"More must be done to tackle substance misuse in Wales"


August 31, 2021

"We must build on our positive work supporting those who have been struggling with substance misuse and should be heartened that drug deaths in Wales have fallen to record low levels," Minister for Mental Health Lynne Neagle has vowed.

The Welsh Government has worked to support, adapt and sustain critical services throughout the pandemic. This included more than £3.3m supporting the rapid implementation of a clinically proven method of maintenance treatment, an injectable buprenorphine for at risk ex-heroin users. 

In 2020, there were 224 drug poisoning deaths (involving both legal and illegal drugs) in Wales.

Of these, 149 were drug misuse deaths (involving illegal drugs). There were 16 fewer (6.9%) drug poisoning deaths than 2019 and also 16 fewer (9.7%) drug misuse deaths than in 2019 too. This is the lowest number of drug misuse deaths reported since 2014 in Wales.

The Substance Misuse annual report has just been published, which covers the period up until March 2019. The report shows more than 90% people are receiving treatment within the targeted time, 86.6% of people reported a reduction in their substance misuses after treatment and 82.5% of people have completed treatment either problematic substance free or have reached their treatment goals. All of these have been above their respective targets.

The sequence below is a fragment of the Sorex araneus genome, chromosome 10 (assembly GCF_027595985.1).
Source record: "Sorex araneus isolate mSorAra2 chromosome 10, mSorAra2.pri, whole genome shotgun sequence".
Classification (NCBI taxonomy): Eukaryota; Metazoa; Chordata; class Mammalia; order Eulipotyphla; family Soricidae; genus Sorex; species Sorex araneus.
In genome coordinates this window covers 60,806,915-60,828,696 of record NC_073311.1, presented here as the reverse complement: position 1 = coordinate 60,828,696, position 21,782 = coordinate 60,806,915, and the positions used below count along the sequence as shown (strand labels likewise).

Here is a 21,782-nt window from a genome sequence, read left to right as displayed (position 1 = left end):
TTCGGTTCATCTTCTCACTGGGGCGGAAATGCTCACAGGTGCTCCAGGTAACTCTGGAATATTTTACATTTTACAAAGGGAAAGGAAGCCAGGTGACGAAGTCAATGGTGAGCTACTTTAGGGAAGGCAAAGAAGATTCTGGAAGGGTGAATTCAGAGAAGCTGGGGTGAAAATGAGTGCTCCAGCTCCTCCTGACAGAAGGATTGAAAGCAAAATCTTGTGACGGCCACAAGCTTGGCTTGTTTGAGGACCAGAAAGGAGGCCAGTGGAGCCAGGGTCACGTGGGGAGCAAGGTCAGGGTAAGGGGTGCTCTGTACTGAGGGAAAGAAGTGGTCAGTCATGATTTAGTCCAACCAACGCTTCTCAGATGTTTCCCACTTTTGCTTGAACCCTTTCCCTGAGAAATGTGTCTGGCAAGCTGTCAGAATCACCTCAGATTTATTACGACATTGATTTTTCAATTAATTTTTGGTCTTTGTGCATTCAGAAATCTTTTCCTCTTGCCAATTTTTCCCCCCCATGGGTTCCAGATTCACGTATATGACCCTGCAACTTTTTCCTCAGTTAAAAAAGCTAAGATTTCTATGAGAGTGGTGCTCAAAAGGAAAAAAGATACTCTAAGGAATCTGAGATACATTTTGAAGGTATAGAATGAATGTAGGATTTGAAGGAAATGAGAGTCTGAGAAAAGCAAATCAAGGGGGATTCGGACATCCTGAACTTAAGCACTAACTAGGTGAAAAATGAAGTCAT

The Welsh Government invests £55m annually into its substance misuse agenda and in 2020-21 a further £4.8m was also made available to support the response to COVID 19.

Deputy Minister for Mental Health Lynne Neagle said: "Whilst every death is a tragedy, we are heartened and encouraged to see the lowest rate of drug misuse deaths recorded in Wales since 2014.

"Despite this promising progress, we understand that more still needs to be done to ensure those struggling with substance misuse issues, addiction and homelessness have access to the necessary support services when they need it the most.

"We need to do more to tackle the stigma so many people face in relation to substance misuse and recognise for many individuals substance misuse is as a result of significant trauma not a lifestyle choice."

Professor Jan Melichar, from Cardiff and Vale University Health Board, said: "The availability of Buvidal has been a game changer for many our service users living with opioid dependence. There have been so many remarkable recovery stories that it is almost the new normal.

"However, many still have numerous issues which we continue to now successfully work on with them. We are proud to have played our part in leading the way with the roll out of the drug. We are already seeing the positive impacts it can have on the lives of services users, as well as their wider support networks."